Ditch the booth, pale is the new tan

By Molly Kearney
April 30, 2009

Let’s be honest, everyone wants to be tan. But here’s the thing, I do not tan. And when I say that I mean, I physically do not tan.

I cannot go into a tanning salon and come out a beautiful golden color. I envy those that can, but I know that it’s not even physically possible for me.

I burn and I am so pale that I practically glow in the dark. You’ll know me when you see me, trust me. My skin will be the color of a normal person in the dead of winter.

Now, I could spend my time whining about being pale; but in all honesty, I sort of like it.

I’m different. I don’t have to worry about tan lines in the summer or looking orange from a spray tan. I’m just me.

I’m the pale one of my family, and you know what? After all is said and done my skin won’t be all wrinkled like that of my friends and family because I stayed out of the sun.

I mean hello! I definitely don’t want skin cancer.

I’ll never forget when the tanning trend first started in high school. It seemed so unnatural to me when someone is tomato red in the middle of January. That’s just not my cup of tea.

Tanning in general is not something I have the patience for. I fidget and cannot manage to sit outside in the hot sun and not move.

If I were to go into a tanning booth, I would definitely have immediate anxiety about the small space I’m given to tan.

Why would I want to waste away a beautiful day if I know I won’t tan? I’ll just burn and getting sunburn is not fun. I’d much rather slap on some sunscreen and not worry about my tan lines or lack of.

Sunburn leads to skin cancer or possible signs of skin cancer. I’m not trying to go to my dermatologist and get a piece of my face burnt off. Besides the obvious pain, there is also scarring. On my pale skin anything is obvious, so a scar? No thank you.

Anyone is liable for skin cancer. I have been making yearly visits to the dermatologist to make sure I’m cancer free since I was 12.

Have you ever seen the advertisements of the young body with the face of an elderly person? It would scare anyone into wearing their sunscreen.

Since I lack knowledge of the tanning world I decided to do a little bit of research.

Upon your first trip to the tanning bed or booth, your risk of getting melanoma skin cancer goes up by 75 percent.

Melanoma is the deadliest form of skin cancer there is. If you are a frequent tanner you may receive up to 12 times the annual UVA dose compared to the dose you’d receive from sun exposure each year. These statisitcs are enough to scare anyone away from tanning.

If the whole idea is to make your skin look younger and tanner, then why would you put yourself in circumstances where your skin can be damaged?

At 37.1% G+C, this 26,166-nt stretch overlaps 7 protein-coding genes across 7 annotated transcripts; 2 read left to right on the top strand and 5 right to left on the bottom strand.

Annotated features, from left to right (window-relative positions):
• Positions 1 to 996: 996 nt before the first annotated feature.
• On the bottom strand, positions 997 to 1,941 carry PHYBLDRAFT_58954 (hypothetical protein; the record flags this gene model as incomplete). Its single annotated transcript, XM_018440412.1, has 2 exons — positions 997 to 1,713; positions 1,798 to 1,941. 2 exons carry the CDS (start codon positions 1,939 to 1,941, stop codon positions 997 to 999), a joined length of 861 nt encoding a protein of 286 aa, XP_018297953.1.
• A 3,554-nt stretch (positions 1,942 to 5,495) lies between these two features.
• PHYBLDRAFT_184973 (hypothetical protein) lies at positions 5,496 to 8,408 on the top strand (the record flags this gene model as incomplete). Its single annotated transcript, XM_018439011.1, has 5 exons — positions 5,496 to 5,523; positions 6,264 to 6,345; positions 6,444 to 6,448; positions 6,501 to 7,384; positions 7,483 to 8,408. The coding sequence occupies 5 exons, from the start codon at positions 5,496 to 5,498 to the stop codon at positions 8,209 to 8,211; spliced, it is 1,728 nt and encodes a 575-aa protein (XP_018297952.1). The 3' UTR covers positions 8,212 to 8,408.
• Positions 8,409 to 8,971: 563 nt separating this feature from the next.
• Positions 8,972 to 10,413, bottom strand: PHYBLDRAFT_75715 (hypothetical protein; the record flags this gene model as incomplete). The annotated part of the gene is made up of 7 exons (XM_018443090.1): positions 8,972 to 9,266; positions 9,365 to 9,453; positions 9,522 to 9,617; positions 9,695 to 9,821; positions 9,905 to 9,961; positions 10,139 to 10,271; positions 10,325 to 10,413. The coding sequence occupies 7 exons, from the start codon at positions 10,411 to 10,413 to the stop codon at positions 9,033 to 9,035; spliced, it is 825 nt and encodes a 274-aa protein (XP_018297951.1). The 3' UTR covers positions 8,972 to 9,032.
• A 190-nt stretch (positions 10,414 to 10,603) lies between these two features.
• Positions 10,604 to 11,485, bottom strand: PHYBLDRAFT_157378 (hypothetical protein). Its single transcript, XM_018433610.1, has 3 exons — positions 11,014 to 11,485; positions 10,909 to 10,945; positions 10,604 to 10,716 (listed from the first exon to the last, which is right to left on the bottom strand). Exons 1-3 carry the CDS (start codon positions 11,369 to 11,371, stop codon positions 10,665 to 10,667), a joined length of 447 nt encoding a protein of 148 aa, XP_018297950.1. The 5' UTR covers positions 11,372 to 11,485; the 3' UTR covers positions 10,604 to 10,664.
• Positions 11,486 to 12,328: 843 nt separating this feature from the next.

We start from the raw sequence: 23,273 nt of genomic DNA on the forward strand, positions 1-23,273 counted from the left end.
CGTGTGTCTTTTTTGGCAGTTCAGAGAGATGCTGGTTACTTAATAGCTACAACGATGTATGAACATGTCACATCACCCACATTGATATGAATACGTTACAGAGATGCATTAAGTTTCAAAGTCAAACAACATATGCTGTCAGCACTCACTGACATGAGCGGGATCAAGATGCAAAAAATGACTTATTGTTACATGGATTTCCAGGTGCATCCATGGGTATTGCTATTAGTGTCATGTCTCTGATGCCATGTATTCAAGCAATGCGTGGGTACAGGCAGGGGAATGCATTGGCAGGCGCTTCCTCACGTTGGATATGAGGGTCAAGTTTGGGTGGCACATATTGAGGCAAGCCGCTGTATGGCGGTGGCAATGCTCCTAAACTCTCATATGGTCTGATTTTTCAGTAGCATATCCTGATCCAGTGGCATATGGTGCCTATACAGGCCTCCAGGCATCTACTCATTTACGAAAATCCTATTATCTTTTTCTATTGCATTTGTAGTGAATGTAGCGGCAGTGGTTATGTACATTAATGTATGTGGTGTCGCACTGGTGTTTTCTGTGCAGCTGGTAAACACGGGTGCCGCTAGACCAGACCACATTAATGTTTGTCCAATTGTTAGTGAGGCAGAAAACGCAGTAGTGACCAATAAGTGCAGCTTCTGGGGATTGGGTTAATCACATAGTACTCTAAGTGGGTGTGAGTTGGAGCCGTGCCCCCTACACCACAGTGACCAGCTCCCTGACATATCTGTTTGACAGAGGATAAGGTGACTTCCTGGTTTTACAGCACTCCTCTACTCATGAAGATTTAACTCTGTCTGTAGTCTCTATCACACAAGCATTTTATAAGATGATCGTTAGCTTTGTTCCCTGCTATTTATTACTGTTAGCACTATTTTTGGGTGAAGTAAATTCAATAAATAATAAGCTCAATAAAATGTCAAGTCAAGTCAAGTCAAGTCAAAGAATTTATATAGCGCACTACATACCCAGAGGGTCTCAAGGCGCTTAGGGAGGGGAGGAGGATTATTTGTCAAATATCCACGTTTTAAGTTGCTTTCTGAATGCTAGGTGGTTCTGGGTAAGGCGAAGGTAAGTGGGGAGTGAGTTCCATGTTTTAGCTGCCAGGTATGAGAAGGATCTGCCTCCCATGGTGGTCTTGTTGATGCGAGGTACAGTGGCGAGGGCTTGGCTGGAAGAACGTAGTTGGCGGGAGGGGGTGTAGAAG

All of these facts were found on the Skin Cancer Foundation’s Web site.

Skin cancer is the most common form of cancer in the United States. And according to The Skin Cancer Foundation, one in five Americans will develop skin cancer in the course of a lifetime. How scary is that?

I have never met a college student with skin cancer but I most certainly have met adults who suffer from it.

My own parents make bi-annual trips to the dermatologists and bare the scars of going under the knife.

We now know more about skin cancer then that of our parent’s generations, so why should we put ourselves up for more risk? It’s not safe, to go unprotected but in moderation tanning is okay.

All in all I completely relate to the instant gratification of tanning. I understand the thrill it must be to look like you just came back from the islands.

But if my skin let me tan, I don’t think I’d do it just from the health risks, particularly in my own family.

Don’t get me wrong, that doesn’t mean I’m not jealous of all of you that look like you just spent a week away in warmer climates.

Tanning is just not for me. It’s not worth it to pay for something where I’ll look unnatural and burn to a crisp. And most importantly, why would I put my money towards something when there is a huge chance I’d develop cancer and have to pay for that treatment in the future?

Think about it. Save yourself some money this summer, stop going to the tanning beds and just enjoy life.

And this coming summer don’t spend your days worrying about your tan lines or lack of in my situation. Use sunless tanner or get a spray tan.

Don’t worry how you look or what others think of you. Whether you’re tan or pale, people should like you the way you are.

This summer I know that I’ll be content with my lack of tan. I’ll be even happier and less stressed out not worrying about tan lines or future signs of skin cancer.

Besides, isn’t beauty in the eye of the beholder?

Don’t make yourself into something you aren’t meant to be. No matter what you do, embrace your true self and stay healthy. That’s all I or anyone else can do.

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Molly Kearney

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